Data from the public health sector shows that between 2008 and 2012, at least 1,602 cases of breast cancer were detected in the country, making up about 9.7 percent of all detected cancers during that period.
A Princess Marina Hospital oncologist, Tlotlo Ralefala said worldwide 1.6 million cases of breast cancer were recorded in 2012 and from those, half of the patients died. Locally, most patients seek medical help when the cancer is advanced.
“We are not sure if this is caused by lack of knowledge about the sickness or a fear of being stigmatised.
“Some think having cancer is the end of life. Everyone knows someone who has died of cancer and as a result, people are afraid because they have seen the effects of chemo and other cancer treatments.
“They are afraid to get medical help and that is why we are raising awareness on breast cancer,” she explains.
According to Ralefala, every treatment is individualised and securing early treatment enhances the prognosis for many patients.
“When you come for treatment when your breast cancer is in the early stage, we just take off the lump, but when the cancer is advanced we are forced to take off the whole breast. Sometimes we take off the breast when a patient’s family has cancer history or when the patient decides to remove it,” she said.
Treatment varies from surgery, chemo, radiotherapy and tablets that can be taken for five to 10 years. Drivers of breast cancer include poor diets, alcohol consumption, cigarette smoking and drug use.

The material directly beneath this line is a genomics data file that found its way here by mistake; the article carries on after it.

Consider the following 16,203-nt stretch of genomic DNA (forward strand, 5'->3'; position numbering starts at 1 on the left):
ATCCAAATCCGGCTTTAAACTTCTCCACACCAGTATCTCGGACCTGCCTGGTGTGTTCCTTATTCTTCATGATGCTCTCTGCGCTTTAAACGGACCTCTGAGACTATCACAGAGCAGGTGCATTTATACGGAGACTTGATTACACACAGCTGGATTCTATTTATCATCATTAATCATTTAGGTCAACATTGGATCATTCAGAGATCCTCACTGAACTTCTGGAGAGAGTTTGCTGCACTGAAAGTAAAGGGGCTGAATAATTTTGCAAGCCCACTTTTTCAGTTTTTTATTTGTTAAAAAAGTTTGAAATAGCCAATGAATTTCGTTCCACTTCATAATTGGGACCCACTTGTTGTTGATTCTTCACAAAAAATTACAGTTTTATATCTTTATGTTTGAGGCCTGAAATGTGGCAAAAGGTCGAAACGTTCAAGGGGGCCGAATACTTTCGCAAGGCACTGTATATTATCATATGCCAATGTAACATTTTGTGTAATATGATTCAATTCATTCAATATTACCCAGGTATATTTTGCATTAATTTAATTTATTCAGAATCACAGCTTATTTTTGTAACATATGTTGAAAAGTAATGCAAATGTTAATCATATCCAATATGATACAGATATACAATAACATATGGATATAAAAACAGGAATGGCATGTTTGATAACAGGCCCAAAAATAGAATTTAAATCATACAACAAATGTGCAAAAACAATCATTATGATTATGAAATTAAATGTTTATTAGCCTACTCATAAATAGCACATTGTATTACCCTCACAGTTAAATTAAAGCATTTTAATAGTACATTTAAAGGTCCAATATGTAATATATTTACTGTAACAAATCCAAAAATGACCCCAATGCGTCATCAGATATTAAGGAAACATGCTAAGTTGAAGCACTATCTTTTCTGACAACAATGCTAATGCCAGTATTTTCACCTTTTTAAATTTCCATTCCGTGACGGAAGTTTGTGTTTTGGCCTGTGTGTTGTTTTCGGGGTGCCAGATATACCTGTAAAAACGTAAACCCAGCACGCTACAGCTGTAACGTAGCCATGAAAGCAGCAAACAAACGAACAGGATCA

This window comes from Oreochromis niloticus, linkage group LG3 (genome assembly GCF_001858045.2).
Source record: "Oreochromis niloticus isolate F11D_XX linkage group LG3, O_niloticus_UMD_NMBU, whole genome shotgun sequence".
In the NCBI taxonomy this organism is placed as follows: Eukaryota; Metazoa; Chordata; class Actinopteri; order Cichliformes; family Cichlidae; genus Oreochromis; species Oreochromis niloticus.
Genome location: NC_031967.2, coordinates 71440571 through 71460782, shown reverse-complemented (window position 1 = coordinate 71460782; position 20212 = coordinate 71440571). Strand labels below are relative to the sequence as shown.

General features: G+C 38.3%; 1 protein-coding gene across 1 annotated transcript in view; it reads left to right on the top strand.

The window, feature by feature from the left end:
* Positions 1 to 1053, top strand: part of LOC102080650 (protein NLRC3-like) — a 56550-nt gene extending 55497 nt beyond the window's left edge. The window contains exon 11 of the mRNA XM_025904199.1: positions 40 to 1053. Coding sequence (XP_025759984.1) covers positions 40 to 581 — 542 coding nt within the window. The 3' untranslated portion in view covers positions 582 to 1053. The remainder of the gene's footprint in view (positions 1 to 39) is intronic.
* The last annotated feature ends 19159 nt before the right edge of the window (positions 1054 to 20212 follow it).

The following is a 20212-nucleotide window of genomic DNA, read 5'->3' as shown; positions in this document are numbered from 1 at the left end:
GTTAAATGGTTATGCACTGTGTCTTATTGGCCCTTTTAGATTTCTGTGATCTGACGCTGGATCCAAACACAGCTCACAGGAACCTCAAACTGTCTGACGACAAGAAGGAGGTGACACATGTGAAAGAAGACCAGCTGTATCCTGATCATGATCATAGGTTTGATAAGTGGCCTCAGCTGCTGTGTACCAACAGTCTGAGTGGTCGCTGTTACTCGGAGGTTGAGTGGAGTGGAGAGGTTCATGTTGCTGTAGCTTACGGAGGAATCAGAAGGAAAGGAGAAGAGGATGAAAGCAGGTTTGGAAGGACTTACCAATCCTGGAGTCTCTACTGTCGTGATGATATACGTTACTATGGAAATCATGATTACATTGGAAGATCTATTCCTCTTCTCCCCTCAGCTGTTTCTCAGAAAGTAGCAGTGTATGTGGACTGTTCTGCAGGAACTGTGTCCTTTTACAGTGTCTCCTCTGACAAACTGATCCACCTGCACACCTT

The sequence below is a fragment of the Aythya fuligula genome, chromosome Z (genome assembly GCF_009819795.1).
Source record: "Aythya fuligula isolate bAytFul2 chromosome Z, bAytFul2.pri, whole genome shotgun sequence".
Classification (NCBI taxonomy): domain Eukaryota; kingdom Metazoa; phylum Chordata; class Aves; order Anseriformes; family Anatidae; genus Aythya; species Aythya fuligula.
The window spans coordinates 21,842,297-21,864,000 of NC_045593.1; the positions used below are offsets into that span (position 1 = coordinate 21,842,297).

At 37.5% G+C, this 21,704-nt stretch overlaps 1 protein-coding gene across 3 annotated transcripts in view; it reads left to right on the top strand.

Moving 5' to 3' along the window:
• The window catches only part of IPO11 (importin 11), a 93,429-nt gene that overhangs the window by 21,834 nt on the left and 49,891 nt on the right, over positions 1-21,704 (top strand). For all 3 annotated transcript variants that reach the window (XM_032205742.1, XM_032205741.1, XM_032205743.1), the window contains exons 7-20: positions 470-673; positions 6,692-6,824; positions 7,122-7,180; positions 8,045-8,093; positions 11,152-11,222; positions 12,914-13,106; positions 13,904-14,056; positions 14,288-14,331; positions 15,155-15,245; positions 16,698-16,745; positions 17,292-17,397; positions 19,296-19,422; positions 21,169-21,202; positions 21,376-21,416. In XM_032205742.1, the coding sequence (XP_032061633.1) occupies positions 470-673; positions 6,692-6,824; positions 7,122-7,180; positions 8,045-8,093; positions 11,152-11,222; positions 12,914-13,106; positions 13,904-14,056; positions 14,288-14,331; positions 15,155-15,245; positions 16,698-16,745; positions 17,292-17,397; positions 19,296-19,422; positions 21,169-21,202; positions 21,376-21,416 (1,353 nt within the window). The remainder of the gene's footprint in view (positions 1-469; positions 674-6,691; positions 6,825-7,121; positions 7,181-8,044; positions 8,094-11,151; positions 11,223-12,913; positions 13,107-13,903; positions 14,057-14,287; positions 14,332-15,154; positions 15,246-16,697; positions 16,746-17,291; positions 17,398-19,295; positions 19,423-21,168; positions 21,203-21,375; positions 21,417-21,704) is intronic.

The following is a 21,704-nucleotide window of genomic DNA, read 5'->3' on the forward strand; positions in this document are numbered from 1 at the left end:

For Breast Cancer Month, which began on October 1, activities are in full swing to bring these figures down, through awareness and encouraging women and men to test.
CAB in collaboration of the Ministry of Health and Wellness and Princess Marina Hospital last week held a Breast Cancer commemoration themed, Itse Mabele A Gago at the hospital featuring a walk, speeches and breast examinations.
On October 21, CAB will team up with Zumba For Cancer in Gaborone, where an annual fundraising activity will be conducted at Thornhill Primary School from 9am.
The increasingly popular Stiletto Walk will be held on October 28 in Gaborone from Rail Park Mall starting at 6.30am. CAB and its partners will hold the walk under the theme ‘Big or Small, Save ‘Em All’. Guest walker and speaker will be specially elected MP, Bogolo Kenewendo.
The CAB relies on donor funding and is taking care of cancer patients who live far from Gaborone, but need to receive their chemotherapy. The NGOs premises in Extension 12 feature accommodation for a limited number of patients, who receive counselling and treatment through CAB and related organisations.
“During the month, we will also be raising breast cancer awareness at companies, schools and government organisations where we will teach them how to check for lumps in their breasts. It is important for people to check for lumps in their breasts every month,” Kgaile says.